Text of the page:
And let the peace of God rule in your hearts, to
the which also ye are called in one body;and be ye thankful.
Do You Strive for Peace with Others?
Romans14:14-23 Nov. 20 2011
How are we to approach “disputable matters”? Not by looking at how others pass judgment, but instead by examining what we do! And the question we need to ask is not, “Do we have the freedom to do this?” but rather, “Will my exercise of freedom cause harm to a brother/sister?”
And the Gentiles exhorted to take heed of giving offence in their use of indifferent things.
1. “Instead” (Romans 14:13-18)
Romans 14:13 Therefore let us no longer judge one another; but, instead of that, you should come to this judgement—that we must not put a stumbling-block in our brother’s path, nor anything to trip him up. 14 As one who lives in union with the Lord Jesus, I know and am certain that in its own nature no food is ‘impure’; but if people regard any food as impure, to them it is. 15 If your brother is pained by the food you are eating, your conduct is no longer controlled by love. Take care lest, by the food you eat, you lead to ruin a man for whom Christ died. 16 Therefore do not let the boon which is yours in common be exposed to reproach. 17 For the Kingdom of God does not consist of eating and drinking, but of right conduct, peace and joy, through the Holy Spirit; 18 and whoever in this way devotedly serves Christ, God takes pleasure in him, and men highly commend him.
Christ deals gently with those who have true grace, though they are weak in it. Consider the design of Christ’s death: also that drawing a soul to sin, threatens the destruction of that soul. Did Christ deny himself for our brethren, so as to die for them, and shall not we deny ourselves for them, so as to keep from any indulgence? We cannot hinder ungoverned tongues from speaking evil; but we must not give them any occasion. We must deny ourselves in many cases what we may lawfully do, when our doing it may hurt our good name. Our good often comes to be evil spoken of, because we use lawful things in an uncharitable and selfish manner. As we value the reputation of the good we profess and practise, let us seek that it may not be evil-spoken of. Righteousness, peace, and joy, are words that mean a great deal. As to God, our great concern is to appear before him justified by Christ’s death, sanctified by the Spirit of his grace; for the righteous Lord loveth righteousness. As to our brethren, it is to live in peace, and love, and charity with them; following peace with all men. As to ourselves, it is joy in the Holy Ghost; that spiritual joy wrought by the blessed Spirit in the hearts of believers, which respects God as their reconciled Father, and heaven as their expected home. Regard to Christ in doing our duties, alone can make them acceptable. Those are most pleasing to God that are best pleased with him; and they abound most in peace and joy in the Holy Ghost. They are approved by wise and good men; and the opinion of others is not to be regarded.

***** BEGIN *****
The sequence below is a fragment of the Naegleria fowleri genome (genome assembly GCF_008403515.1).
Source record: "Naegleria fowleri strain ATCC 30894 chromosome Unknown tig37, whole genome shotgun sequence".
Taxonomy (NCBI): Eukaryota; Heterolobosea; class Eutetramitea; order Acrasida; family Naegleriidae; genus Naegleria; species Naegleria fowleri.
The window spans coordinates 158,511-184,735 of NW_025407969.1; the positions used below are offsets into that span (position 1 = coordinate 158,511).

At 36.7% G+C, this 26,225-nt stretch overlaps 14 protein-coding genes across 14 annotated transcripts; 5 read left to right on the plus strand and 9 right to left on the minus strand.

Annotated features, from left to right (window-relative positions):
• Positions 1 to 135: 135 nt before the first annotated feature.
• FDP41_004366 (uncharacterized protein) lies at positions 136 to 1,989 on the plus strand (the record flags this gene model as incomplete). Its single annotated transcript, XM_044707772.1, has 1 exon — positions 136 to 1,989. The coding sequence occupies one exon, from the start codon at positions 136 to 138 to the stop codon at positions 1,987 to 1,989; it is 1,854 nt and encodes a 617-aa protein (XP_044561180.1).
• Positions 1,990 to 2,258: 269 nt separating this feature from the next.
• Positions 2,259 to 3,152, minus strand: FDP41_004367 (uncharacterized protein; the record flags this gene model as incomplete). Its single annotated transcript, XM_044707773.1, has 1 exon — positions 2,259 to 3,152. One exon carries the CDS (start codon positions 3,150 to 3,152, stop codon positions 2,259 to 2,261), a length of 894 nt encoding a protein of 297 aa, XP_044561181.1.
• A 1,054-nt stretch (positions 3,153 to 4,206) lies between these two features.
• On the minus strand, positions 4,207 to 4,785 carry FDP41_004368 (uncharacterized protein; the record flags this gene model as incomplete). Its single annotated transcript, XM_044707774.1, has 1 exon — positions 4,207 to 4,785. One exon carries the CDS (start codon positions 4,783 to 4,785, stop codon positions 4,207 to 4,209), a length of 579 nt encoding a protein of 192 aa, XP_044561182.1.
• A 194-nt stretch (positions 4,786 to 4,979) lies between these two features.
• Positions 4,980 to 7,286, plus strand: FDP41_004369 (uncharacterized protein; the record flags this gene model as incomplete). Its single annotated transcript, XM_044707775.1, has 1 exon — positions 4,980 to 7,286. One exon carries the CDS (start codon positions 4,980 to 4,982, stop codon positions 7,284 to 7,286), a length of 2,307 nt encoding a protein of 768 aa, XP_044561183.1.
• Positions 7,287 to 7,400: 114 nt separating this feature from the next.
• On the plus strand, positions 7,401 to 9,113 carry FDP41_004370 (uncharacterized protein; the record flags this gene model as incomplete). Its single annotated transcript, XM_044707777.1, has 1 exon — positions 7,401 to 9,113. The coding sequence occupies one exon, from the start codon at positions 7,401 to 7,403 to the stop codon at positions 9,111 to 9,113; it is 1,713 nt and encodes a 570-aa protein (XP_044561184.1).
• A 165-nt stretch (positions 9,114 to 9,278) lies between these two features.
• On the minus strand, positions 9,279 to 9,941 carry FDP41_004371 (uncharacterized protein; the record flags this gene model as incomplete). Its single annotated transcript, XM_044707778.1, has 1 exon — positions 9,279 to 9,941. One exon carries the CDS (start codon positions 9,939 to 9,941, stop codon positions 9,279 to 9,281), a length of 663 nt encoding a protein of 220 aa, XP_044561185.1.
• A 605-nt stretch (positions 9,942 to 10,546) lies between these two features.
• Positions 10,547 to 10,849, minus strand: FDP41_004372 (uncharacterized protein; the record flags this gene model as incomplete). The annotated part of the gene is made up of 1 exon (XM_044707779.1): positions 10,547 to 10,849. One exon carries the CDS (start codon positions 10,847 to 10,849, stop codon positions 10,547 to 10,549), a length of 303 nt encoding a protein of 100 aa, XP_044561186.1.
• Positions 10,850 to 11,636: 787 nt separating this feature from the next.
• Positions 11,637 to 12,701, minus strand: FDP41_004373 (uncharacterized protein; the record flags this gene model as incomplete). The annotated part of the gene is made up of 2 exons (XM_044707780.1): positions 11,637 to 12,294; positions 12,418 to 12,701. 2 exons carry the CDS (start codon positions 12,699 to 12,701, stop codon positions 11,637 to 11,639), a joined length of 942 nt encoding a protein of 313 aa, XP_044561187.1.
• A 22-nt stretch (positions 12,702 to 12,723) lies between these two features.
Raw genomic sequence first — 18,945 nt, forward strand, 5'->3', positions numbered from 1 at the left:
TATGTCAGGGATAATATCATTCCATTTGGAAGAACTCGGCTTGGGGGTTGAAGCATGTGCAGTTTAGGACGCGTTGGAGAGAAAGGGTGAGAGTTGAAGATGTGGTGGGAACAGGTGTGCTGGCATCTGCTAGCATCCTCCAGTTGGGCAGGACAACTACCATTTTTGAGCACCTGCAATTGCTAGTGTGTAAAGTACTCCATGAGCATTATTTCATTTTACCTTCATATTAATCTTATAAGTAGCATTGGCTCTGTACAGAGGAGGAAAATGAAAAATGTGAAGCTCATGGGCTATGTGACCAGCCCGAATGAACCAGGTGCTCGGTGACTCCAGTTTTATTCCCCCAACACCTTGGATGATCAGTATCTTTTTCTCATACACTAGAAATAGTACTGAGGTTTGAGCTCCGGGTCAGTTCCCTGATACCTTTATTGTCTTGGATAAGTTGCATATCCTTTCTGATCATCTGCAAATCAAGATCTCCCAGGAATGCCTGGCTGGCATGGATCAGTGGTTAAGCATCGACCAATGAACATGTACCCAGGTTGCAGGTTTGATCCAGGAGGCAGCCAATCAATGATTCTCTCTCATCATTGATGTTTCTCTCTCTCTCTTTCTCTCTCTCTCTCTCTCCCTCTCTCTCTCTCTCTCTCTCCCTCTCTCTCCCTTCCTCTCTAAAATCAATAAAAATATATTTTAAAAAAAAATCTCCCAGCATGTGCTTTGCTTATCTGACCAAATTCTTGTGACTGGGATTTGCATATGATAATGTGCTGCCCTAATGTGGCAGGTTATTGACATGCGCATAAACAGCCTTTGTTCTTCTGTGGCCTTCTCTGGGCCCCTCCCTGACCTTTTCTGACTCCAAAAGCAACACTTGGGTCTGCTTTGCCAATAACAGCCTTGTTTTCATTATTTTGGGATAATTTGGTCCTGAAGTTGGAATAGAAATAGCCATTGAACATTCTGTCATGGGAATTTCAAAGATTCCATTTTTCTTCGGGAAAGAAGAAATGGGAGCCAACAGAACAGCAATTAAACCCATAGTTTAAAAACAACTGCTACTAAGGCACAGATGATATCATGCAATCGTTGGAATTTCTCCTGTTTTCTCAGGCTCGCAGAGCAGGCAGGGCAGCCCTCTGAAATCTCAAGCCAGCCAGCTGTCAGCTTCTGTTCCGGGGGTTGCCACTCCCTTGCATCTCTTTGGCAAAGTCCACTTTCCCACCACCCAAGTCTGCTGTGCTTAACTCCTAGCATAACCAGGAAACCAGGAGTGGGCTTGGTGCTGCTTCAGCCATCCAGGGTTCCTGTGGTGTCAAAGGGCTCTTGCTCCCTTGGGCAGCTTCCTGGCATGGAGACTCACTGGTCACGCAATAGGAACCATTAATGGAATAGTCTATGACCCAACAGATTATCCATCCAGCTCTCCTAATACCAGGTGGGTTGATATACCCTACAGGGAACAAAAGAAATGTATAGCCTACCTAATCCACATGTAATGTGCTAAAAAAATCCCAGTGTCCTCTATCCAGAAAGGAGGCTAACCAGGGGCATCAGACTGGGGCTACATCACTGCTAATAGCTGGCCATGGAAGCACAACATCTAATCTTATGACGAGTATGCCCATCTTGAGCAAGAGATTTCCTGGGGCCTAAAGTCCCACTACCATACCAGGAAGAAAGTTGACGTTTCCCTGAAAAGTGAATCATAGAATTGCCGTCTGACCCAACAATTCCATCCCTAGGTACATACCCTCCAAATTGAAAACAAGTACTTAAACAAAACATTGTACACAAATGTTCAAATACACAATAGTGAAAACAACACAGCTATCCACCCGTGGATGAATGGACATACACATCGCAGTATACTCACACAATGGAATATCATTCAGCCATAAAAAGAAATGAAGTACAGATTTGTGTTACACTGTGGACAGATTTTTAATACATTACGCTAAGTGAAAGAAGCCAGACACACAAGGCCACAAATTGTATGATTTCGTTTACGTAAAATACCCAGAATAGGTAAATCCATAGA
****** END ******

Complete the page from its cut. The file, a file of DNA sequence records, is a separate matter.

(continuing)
2. “Destroy” (Romans 14:19-23)
Romans 14:19 Therefore let us aim at whatever makes for peace and mutual upbuilding of character. 20 Do not for food’s sake be throwing down God’s work. All food is pure; but a man is in the wrong if his food is a snare to others. 21 The right course is to forego eating meat or drinking wine or doing anything that tends to your brother’s fall. 22 As for you and your faith, keep your faith to yourself in the presence of God. The man is to be congratulated who does not pronounce judgement on himself in what his actions sanction. 23 But he who has misgivings and yet eats meat is condemned already, because his conduct is not based on faith; for all conduct not based on faith is sinful.
Many wish for peace, and talk loudly for it, who do not follow the things that make for peace. Meekness, humility, self-denial, and love, make for peace. We cannot edify one another, while quarrelling and contending. Many, for meat and drink, destroy the work of God in themselves; nothing more destroys the soul than pampering and pleasing the flesh, and fulfilling the lusts of it; so others are hurt, by wilful offence given. Lawful things may be done unlawfully, by giving offence to brethren. This takes in all indifferent things, whereby a brother is drawn into sin or trouble; or has his graces, his comforts, or his resolutions weakened. Hast thou faith? It is meant of knowledge and clearness as to our Christian liberty. Enjoy the comfort of it, but do not trouble others by a wrong use of it. Nor may we act against a doubting conscience. How excellent are the blessings of Christ’s kingdom, which consists not in outward rites and ceremonies, but in righteousness, peace, and joy in the Holy Ghost! How preferable is the service of God to all other services! and in serving him we are not called to live and die to ourselves, but unto Christ, whose we are, and whom we ought to serve.
Instead each person needs to be sensitive to how his or her choices affect others and choose to do those things which “lead to peace and to mutual edification” . In this way we protect each person’s conscience and the quality of his or her personal relationship with the Lord .
Robert G OHaver
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